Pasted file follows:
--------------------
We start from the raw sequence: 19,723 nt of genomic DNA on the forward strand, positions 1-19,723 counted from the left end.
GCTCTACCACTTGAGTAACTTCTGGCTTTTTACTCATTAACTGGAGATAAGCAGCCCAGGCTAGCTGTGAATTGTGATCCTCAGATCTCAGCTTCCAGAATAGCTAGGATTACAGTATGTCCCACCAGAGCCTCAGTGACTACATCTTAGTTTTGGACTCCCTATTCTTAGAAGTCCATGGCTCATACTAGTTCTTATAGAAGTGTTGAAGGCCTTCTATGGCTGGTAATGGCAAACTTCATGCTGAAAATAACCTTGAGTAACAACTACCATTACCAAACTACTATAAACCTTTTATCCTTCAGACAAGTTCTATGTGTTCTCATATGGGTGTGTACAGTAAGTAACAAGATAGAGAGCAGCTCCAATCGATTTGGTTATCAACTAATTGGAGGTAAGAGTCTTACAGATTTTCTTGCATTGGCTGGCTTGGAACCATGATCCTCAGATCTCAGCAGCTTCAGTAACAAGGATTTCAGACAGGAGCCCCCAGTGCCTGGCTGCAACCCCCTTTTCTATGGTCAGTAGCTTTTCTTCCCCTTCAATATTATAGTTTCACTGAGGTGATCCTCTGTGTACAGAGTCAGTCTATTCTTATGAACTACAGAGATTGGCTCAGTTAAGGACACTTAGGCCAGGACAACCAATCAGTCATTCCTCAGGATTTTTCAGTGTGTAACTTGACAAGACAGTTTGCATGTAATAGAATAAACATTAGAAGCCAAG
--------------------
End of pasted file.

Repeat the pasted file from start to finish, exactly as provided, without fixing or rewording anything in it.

We start from the raw sequence: 19,723 nt of genomic DNA on the forward strand, positions 1-19,723 counted from the left end.
GCTCTACCACTTGAGTAACTTCTGGCTTTTTACTCATTAACTGGAGATAAGCAGCCCAGGCTAGCTGTGAATTGTGATCCTCAGATCTCAGCTTCCAGAATAGCTAGGATTACAGTATGTCCCACCAGAGCCTCAGTGACTACATCTTAGTTTTGGACTCCCTATTCTTAGAAGTCCATGGCTCATACTAGTTCTTATAGAAGTGTTGAAGGCCTTCTATGGCTGGTAATGGCAAACTTCATGCTGAAAATAACCTTGAGTAACAACTACCATTACCAAACTACTATAAACCTTTTATCCTTCAGACAAGTTCTATGTGTTCTCATATGGGTGTGTACAGTAAGTAACAAGATAGAGAGCAGCTCCAATCGATTTGGTTATCAACTAATTGGAGGTAAGAGTCTTACAGATTTTCTTGCATTGGCTGGCTTGGAACCATGATCCTCAGATCTCAGCAGCTTCAGTAACAAGGATTTCAGACAGGAGCCCCCAGTGCCTGGCTGCAACCCCCTTTTCTATGGTCAGTAGCTTTTCTTCCCCTTCAATATTATAGTTTCACTGAGGTGATCCTCTGTGTACAGAGTCAGTCTATTCTTATGAACTACAGAGATTGGCTCAGTTAAGGACACTTAGGCCAGGACAACCAATCAGTCATTCCTCAGGATTTTTCAGTGTGTAACTTGACAAGACAGTTTGCATGTAATAGAATAAACATTAGAAGCCAAG